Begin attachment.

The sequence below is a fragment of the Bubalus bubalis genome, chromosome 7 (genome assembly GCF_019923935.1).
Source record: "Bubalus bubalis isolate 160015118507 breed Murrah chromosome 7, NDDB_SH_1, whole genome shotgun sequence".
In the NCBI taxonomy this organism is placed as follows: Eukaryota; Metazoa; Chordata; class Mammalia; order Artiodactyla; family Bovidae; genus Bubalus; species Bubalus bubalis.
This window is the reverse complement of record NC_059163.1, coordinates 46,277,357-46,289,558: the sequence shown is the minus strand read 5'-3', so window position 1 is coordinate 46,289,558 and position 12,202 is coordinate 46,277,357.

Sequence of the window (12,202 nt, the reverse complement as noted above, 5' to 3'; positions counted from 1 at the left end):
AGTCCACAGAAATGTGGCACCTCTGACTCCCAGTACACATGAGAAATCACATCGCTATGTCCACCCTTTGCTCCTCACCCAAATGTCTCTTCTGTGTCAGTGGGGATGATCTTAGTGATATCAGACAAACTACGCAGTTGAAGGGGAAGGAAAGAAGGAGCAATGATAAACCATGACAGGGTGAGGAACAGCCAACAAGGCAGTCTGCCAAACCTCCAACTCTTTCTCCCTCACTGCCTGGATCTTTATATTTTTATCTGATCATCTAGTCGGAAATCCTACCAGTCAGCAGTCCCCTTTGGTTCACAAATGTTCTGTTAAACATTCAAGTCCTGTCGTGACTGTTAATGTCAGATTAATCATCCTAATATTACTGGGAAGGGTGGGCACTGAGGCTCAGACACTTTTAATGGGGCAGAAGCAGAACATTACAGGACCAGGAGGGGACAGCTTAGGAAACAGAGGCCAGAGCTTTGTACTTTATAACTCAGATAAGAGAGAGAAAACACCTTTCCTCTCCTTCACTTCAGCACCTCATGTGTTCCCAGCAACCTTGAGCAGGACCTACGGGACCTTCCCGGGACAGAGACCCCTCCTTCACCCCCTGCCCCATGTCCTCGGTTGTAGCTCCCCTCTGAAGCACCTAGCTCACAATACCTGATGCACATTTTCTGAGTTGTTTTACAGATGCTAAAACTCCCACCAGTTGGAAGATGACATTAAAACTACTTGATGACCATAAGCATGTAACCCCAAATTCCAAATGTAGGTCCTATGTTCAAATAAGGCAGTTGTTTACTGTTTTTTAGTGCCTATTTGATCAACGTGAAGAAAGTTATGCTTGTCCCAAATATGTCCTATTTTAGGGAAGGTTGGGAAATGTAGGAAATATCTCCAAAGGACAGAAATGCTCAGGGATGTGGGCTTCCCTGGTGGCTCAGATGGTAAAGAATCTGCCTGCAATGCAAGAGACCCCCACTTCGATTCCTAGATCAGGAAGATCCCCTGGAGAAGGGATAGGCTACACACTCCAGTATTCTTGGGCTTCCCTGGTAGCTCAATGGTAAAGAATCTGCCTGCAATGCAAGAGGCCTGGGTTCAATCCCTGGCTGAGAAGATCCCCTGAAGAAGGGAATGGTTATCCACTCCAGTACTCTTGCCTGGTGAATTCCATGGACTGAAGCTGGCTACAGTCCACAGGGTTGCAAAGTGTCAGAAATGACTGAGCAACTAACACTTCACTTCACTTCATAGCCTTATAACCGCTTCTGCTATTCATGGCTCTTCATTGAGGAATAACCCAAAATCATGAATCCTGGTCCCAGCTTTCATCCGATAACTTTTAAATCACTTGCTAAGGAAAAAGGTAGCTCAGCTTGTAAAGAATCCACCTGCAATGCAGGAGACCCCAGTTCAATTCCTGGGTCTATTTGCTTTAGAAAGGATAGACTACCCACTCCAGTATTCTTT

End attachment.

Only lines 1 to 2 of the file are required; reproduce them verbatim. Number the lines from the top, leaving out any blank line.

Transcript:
The sequence below is a fragment of the Bubalus bubalis genome, chromosome 7 (genome assembly GCF_019923935.1).
Source record: "Bubalus bubalis isolate 160015118507 breed Murrah chromosome 7, NDDB_SH_1, whole genome shotgun sequence".